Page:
As we close out April (sidenote: what??? 😑 how did that happen so fast?) and Financial Literacy Month (!!!), I can't let the opportunity to chat about M-O-N-E-Y go by.
As a mom, I once struggled to pay rent and buy basic necessities for my children. It got so stressful that I cleaned houses in my free time for cash just to buy groceries for my kids. Yup, ya girl was washing out toilets and tubs. I joke about it now, but it was tough to make ends meet.
I would do anything to stay afloat for my family because that's what we do as moms (that's why WE ARE MVPs). I used my 401k to get out of an abusive environment and was still 5 months behind on rent in New York City before panic attacks drove me to come back home to Chicago. I felt like I was in a ditch of emotional, financial and physical despair.
When I think about Moms Winning, I always include the economic advancement of moms, which provides more options and opportunities for ourselves and our families. And, not just for options in education and living spaces but also health, safety and wellness.
We all know moms play an important role in the family, but they overwhelmingly steer their family's purchases as they research products, do the shopping, and make countless decisions when it comes to budgeting and spending.
As a single mom of two kids, I've worked myself out of a $40,000 debt to having a $25,000 savings in 6 years. My hardship taught me how to wipe out unnecessary spending, focus on critical needs and taking one step at a time. I was fortunate enough to purchase a home a year ago and start building my own wealth. My hard times taught me how to become fierce with finances and change my habits and mindset to one of leveraging money for my good instead of feeling chained to it.
Before we deep dive, did you know these interesting stats:
A recent survey by Citi's Women & Co. found that after having a baby, money becomes a woman's second highest priority, after parenting
Lack of financial literacy cost 15% of adults at least $10,000 in 2022
75% of American teens lack confidence in their knowledge of personal finance
23% of U.S. adults ages 18 to 29 have credit card debt that's over 90 days overdue
42% of adults worry about meeting their daily expenses as of 2020. 40% were concerned about their financial status, while 37% reported they were just getting by financially
Whoa. I know we all think about it (money)...and many of us stress over it. Now, let's discuss the basics and some tips for setting our kids up to win at every age.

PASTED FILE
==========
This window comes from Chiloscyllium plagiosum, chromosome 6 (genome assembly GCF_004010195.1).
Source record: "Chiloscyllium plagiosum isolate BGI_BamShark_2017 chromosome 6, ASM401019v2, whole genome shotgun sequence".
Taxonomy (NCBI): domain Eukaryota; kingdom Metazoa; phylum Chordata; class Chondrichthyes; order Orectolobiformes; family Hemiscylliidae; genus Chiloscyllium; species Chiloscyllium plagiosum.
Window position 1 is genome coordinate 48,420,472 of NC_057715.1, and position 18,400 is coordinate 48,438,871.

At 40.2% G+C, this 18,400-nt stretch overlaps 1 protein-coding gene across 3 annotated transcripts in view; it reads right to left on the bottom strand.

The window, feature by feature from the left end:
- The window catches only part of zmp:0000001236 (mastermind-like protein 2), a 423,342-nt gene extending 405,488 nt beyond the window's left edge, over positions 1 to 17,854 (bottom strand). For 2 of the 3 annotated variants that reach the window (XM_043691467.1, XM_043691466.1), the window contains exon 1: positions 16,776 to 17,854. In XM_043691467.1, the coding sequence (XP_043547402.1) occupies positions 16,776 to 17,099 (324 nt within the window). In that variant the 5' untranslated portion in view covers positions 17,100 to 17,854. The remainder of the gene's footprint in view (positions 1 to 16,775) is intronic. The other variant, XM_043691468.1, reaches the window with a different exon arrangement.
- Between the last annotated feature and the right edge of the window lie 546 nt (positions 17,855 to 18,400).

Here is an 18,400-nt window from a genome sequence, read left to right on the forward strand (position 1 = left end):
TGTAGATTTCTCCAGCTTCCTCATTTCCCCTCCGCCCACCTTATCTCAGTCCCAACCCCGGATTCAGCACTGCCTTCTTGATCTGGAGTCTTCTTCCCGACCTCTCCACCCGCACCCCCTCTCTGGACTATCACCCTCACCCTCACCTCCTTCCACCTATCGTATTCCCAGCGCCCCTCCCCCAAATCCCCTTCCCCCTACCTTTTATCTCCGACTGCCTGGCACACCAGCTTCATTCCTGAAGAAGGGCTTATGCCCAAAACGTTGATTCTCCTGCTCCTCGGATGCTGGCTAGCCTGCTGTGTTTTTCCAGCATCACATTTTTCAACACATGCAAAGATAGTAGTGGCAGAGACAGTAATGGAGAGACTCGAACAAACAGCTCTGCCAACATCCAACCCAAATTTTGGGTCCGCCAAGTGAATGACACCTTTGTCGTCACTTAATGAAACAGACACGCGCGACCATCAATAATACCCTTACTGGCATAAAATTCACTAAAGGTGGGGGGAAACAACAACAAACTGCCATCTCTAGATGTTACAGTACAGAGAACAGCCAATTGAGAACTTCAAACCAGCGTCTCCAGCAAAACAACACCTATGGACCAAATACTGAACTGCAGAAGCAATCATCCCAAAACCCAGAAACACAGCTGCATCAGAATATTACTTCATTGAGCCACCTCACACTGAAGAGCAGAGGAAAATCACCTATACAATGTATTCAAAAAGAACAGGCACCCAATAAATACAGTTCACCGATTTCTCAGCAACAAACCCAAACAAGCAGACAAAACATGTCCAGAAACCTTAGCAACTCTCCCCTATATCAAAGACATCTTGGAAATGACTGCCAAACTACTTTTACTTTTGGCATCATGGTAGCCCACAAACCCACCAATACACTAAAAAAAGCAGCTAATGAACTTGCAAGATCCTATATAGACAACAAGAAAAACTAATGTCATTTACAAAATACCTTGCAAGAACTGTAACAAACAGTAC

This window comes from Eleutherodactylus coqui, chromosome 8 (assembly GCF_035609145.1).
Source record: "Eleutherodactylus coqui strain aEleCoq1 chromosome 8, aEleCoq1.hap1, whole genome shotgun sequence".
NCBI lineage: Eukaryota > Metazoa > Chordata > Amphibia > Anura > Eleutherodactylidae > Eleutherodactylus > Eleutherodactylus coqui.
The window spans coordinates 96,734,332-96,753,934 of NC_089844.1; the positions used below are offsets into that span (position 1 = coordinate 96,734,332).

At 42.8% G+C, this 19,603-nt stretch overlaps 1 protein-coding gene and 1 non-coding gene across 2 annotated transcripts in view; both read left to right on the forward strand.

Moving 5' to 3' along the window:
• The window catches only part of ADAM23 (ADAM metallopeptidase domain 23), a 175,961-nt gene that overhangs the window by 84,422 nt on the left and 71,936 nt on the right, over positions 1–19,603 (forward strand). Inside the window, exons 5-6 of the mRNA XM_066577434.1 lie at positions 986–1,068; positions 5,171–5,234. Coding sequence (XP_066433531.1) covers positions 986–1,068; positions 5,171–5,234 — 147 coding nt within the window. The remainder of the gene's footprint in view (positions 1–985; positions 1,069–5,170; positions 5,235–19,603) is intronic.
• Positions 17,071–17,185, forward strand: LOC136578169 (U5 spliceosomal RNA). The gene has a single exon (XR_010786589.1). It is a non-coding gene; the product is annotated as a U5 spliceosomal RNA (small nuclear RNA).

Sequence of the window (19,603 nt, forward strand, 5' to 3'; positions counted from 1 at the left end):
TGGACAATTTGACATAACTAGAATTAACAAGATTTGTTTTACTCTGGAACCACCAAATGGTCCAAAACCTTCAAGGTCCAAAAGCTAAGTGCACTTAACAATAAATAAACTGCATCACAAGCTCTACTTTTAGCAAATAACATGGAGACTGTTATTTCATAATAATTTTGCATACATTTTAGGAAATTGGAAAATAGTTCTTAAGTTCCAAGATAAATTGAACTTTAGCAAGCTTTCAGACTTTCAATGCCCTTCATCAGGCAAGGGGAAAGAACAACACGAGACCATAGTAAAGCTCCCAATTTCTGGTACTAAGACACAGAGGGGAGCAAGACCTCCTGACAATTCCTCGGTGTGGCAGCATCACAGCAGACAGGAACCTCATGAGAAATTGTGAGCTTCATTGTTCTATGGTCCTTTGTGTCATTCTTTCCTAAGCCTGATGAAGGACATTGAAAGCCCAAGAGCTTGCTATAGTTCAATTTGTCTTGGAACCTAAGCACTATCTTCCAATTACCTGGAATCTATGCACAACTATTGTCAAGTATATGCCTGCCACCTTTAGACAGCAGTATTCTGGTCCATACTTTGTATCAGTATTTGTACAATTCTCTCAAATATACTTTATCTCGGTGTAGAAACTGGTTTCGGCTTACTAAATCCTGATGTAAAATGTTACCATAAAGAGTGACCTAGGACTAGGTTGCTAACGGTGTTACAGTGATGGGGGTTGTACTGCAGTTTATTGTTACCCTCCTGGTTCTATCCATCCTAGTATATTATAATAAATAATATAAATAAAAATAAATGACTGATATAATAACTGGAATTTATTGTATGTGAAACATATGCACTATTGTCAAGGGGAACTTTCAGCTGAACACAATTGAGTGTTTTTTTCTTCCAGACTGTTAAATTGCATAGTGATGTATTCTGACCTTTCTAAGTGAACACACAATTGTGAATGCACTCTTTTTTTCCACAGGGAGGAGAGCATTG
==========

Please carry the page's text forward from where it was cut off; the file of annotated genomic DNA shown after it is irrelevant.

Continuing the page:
THE WHAT: Financial literacy is the ability to understand and effectively use various financial skills, including personal financial management, budgeting, and investing.
THE WHY: When you are financially literate, you have the foundation of a relationship with money, and it is a lifelong journey of learning. Kids who grow up with a good financial education are less likely get stuck in debt cycles, are better prepared for emergencies and have the surplus to give to charity and support their communities.
THE HOW: There are fun ways to model financial education at every stage your children are in:
Ages 3-5: Review different kinds of money, how money is earned, having to wait to get something you want, games that deal with money, and learning the cost of things as you shop. When I lived in the Bronx, I plastered my walls with educational posters about many things, money being one of them.
Ages 6-10: Knowing the difference between wants and needs, trade-offs with spending, knowing money can run out, learning how to compare prices, let them see you giving money to others (charity), and give allowance for firsthand experience with money. For my girls, allowance started during COVID and my girls would always spend it on Robux 10/10 times. 😆 #iyiyk
Ages 11-13: Start the habit of saving (a dime for every dollar), understanding credit (like a loan with interest), and involve them in major purchasing decisions. I also started to help my girls with building streams of revenue for themselves like lemonade stands, video editing (all their tech time is paying off! 😆) and babysitting.
Ages 14-18: Avoid credit if can't pay the balance off every month, paying taxes with income, the importance of an emergency fund, and basic investing options.
Next steps: You know I'm all into goals. And, you've probably set some for yourself this year. I would advise to always include your economics in your goal-setting activities.
When I do my workshops on life strategic planning, we are always including our financial visions because it does in fact affect a lot of our lives. Over the past couple of years, I've been adopting new money mindsets to activate another level, and relationship, with money. Here's a book that I used to help.
So mama, what's a financial goal you have for yourself this year? Drop it in the comments. And, remember to share this with a mom-friend right now. I need you in building our Moms Winning World.
Until next time...
Let's Win ❤️👑